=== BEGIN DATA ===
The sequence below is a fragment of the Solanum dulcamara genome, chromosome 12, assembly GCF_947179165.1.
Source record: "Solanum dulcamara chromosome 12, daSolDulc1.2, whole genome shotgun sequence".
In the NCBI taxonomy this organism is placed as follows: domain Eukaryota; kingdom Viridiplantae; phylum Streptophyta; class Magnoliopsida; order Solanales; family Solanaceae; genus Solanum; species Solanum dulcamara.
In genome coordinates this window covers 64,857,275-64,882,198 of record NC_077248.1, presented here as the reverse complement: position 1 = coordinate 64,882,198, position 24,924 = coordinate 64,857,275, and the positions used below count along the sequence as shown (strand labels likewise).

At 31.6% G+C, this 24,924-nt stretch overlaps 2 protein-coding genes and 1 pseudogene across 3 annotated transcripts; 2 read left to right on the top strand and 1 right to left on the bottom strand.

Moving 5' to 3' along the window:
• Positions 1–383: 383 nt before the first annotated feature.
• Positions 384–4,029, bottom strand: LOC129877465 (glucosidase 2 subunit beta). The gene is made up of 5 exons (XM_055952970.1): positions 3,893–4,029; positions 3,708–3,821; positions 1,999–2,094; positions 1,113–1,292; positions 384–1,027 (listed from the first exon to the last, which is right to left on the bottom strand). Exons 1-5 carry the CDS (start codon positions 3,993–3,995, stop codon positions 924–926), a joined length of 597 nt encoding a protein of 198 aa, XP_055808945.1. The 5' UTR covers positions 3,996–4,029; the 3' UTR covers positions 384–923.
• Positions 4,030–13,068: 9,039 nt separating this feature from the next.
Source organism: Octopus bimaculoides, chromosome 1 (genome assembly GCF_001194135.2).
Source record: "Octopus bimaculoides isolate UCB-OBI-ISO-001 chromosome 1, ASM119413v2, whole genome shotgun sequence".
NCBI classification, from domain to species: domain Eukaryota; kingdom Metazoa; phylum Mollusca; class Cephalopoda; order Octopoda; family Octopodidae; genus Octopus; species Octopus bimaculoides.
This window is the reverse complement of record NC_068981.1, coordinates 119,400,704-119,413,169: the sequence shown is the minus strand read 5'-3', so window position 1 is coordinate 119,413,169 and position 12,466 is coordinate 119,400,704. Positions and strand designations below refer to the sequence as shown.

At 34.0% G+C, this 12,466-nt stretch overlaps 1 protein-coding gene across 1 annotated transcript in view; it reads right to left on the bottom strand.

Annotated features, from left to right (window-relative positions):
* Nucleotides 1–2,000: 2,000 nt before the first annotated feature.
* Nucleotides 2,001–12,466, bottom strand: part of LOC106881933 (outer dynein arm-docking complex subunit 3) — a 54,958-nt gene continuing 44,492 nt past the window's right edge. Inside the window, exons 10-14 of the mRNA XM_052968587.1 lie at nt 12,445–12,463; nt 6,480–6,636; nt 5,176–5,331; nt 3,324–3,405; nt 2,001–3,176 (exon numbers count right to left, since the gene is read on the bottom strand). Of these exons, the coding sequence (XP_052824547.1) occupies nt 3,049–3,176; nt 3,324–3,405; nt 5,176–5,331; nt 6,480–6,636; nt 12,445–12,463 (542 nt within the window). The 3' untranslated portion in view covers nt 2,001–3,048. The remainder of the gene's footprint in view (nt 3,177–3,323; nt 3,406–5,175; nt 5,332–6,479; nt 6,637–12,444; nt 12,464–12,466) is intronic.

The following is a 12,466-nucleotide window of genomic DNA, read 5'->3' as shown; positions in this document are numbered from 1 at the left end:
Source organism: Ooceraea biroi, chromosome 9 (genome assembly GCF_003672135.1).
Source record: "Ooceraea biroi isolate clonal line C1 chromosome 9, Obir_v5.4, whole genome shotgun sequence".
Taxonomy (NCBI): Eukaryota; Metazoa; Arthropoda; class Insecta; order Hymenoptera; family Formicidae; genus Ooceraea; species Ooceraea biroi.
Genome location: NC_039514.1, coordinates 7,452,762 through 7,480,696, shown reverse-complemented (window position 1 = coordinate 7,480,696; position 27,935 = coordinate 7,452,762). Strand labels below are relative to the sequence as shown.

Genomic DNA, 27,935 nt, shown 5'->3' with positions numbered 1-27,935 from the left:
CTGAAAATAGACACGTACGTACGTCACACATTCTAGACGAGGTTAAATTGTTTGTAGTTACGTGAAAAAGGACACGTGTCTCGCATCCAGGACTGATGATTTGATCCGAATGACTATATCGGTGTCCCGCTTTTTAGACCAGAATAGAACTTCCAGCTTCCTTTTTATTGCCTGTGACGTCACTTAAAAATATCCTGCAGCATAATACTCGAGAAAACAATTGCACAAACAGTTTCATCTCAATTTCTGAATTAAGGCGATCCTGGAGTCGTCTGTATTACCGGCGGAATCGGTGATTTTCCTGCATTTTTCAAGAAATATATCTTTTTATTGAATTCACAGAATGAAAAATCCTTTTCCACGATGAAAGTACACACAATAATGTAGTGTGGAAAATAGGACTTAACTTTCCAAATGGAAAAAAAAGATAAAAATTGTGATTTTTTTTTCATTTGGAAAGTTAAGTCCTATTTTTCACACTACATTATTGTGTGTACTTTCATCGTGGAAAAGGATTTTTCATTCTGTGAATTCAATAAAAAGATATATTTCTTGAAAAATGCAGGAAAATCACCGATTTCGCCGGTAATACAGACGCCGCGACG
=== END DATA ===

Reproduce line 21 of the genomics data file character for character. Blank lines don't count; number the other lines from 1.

Taxonomy (NCBI): Eukaryota; Metazoa; Arthropoda; class Insecta; order Hymenoptera; family Formicidae; genus Ooceraea; species Ooceraea biroi.